“There are two possibilities: (a) there is a clear strategy, but the organisers are loath to say it out loud for fear of 'flashing the legs of their strategy' and thus diminishing its impact (as well as trying to explain to the world's dads who are frantically buying TVs and beer packs that, well, they don't quite matter anymore)
“Or (b) someone who hasn't got a clue about marketing and design is lapping up the advice (and unwisely spending my tax money) from someone who hasn't got a clue about that as well. Either one of these options, or they know something about how branding works that we do not.”
So when creating a brand identity, what factors should come into play?
“You need to understand your market. In the case of the Olympics it’s about understanding who you want to talk to and what you want to convey. With a youth market, it’s about being dynamic, youthful and choosing colours which reflect this,” explained Lucy Burnham, managing director - consumer - of SPA.
“For example dark colours would work for communicating authority, but would not be suitable in this context. It’s also important to think about how people are going to view logos and mascots, i.e. the full range of digital devices, social media, etc. as well as more conventional platforms. Logos and mascots need to transfer well across media and platforms.”
However, chief operating officer, Branded, Giles Thomas, warned that for an agency working with an organisation that is based on a committee structure can be incredibly challenging.
“In the case of branding, everyone believes themself to be an expert. It can be hard for the branding experts to be heard and remain authoritative,” he explained.
“The basic elements of the branding process should involve the following. The output should represent the brand, message and promise it is meant to deliver. It should also feel distinctive and different.”
Thomas continued, “It should also be something that the target audience likes. Testing reaction to creative in a context and language that people will understand is a vital part of the process. Testing a concept or creative in isolation is never a good idea.”
Testing and the use of focus group in the creation of a brand identity of course can play an important role in the journey.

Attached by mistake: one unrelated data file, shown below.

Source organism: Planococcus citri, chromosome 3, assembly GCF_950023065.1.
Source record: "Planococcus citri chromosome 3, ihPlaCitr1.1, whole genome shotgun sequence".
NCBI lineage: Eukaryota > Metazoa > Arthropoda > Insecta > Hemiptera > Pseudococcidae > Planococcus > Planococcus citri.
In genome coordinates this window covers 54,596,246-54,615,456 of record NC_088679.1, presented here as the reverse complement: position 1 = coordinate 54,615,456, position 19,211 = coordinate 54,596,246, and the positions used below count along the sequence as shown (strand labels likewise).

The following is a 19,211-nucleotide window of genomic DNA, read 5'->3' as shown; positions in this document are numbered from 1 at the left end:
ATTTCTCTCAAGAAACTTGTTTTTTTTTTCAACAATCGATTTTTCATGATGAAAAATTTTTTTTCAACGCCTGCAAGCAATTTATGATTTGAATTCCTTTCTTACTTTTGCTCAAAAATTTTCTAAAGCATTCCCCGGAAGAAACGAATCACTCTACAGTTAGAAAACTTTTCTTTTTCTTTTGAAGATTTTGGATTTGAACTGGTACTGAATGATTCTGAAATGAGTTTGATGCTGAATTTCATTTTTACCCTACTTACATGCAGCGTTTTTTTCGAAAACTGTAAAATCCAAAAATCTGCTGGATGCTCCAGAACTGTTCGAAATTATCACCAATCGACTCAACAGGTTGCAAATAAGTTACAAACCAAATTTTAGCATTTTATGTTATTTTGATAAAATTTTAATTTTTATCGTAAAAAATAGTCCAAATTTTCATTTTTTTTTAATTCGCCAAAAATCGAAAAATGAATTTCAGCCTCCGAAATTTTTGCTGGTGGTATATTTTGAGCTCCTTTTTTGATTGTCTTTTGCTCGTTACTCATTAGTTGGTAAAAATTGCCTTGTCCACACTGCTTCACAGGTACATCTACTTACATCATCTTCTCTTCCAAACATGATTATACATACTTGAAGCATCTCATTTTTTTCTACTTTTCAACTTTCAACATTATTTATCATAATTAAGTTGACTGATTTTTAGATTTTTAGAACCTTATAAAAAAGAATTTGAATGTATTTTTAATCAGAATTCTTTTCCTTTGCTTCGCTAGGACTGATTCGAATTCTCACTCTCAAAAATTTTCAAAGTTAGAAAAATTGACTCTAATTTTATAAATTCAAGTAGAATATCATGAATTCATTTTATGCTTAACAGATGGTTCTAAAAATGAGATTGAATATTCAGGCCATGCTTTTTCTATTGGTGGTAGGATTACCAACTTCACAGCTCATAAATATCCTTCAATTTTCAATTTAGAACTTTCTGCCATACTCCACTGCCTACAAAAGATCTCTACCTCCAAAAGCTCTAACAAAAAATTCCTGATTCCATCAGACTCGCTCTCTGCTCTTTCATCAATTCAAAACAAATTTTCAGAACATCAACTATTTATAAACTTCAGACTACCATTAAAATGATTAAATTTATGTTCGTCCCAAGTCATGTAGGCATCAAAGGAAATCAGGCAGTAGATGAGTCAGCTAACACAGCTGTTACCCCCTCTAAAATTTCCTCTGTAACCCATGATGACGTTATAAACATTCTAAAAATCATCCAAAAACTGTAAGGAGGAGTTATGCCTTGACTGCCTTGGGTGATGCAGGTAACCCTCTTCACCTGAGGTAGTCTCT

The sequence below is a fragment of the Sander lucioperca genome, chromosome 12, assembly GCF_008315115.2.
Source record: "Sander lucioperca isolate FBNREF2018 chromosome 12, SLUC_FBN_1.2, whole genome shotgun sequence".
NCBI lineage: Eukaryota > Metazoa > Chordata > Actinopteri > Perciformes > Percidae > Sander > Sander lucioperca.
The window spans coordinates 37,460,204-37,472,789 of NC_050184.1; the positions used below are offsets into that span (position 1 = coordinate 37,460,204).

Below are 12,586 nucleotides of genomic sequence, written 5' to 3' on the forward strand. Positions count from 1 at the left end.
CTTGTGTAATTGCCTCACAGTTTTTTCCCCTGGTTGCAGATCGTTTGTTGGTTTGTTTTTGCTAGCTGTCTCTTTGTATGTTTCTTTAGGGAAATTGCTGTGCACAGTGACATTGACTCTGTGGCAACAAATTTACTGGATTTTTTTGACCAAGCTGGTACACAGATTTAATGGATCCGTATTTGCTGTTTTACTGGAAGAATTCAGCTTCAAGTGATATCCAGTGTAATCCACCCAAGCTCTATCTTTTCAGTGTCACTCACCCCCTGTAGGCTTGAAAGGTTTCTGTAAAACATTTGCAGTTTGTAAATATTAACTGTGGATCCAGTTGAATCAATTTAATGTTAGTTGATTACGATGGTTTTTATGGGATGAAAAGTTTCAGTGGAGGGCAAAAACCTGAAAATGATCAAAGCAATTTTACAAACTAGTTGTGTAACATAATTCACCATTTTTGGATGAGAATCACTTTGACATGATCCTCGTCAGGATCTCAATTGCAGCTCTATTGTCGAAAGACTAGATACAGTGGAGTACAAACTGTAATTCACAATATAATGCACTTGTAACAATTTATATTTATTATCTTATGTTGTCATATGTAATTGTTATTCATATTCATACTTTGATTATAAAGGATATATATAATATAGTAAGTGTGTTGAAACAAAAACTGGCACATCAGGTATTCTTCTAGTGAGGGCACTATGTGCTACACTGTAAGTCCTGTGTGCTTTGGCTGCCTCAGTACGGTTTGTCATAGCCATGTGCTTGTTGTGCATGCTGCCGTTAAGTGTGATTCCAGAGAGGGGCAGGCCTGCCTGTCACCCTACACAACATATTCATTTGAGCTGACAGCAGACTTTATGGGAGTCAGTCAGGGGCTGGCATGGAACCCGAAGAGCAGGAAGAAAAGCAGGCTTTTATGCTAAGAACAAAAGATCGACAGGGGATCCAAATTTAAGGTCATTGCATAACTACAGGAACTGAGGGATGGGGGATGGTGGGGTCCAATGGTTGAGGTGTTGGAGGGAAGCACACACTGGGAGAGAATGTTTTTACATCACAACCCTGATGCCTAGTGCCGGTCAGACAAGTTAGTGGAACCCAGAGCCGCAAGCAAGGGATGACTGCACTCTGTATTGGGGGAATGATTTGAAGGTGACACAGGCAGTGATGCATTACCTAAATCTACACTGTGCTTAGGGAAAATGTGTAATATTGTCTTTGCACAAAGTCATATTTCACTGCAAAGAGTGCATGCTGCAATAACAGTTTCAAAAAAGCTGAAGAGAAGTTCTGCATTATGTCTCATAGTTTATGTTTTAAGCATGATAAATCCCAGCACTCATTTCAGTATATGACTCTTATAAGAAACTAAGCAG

“No matter how experienced an agency team you have, they are only human. Great design (and indeed any great marketing) is all about getting underneath the skin of the customer – and you can never spend enough time with customers exploring their reactions and what makes them tick,” explained Kaihaan Jamshidi, digital planner at brand communications agency 23red.
For Siegel+Gale’s Burt, however, testing needs to be more than a thumbs up/thumbs down from the customer.
“Respondents in a focus group will gravitate towards what is familiar or what makes them look intelligent, rather than what is new or innovative,” he added.
“So, you should never be testing whether your target audience 'likes' the activity in question, you should be asking whether the activity delivers on the strategy. For example, if your strategy is about change and disruption, then don't expect consumers to like it from the outset.”
So when new brand directions are met with negative response, should marketers hold up their hands admit defeat and head back to the drawing board? For some the answer is most definitely yes.
Burt points to Tropicana as a great case in point. It changed its packaging and removed the orange-with-a-straw in an attempt to contemporize the brand. The effect was disastrous.
The consumer, trained to look for the distinctive packaging was unable to find it on shelf. It was there, but invisible. Tropicana quickly reverted back to its original packaging, and stabilised the situation.
“It depends on what’s at stake,” adds SPA’s Burnham. “ If you go back in history, the general public is generally not very good at breaking the mould.
“If, for example, concepts like the iPod or iPhone had been tested before launch, people would perhaps not have seen a place for them in their lives. For brands which have clear sense of purpose and want to break the mould it’s important to follow that conviction.
But for London 2012, the general consensus is marketing bosses should stick with it.
“Never back down – but do look for a win-win way forward,” advises 23red’s Jamshidi. “All companies should ideally have a grown-up, two way, relationship with their customers.
“But responding to petulant cries of being aggrieved by simply caving in, is a bit like giving in to a child’s tantrum – you’ll not win any respect for it. If you’re in this situation then the mistake has already been made, and can’t be fixed. It about what you do next that counts.”
At the end of the day though, is it a storm of Olympic proportions, or just a storm in a teacup? We’ll let Nick Gill, planning director at DCH, have the final word.
“I quite like the one-eyed little sportsters because they’re different; they have a bit of Sonic the Hedgehog and a smattering of the Vauxhall C’Mons. They are compelling and true to the Games,” he told UTalkMarketing.
“They may have upset people in ad land but who cares? And let’s be honest, why are we getting ourselves in such a state about two mascots? They won’t stop us winning medals at the Games, that’s down to athletes, coaches, infrastructure, training facilities, investment and raw passion and talent. Leave the poor buggers alone and channel the passion into supporting Team GB.”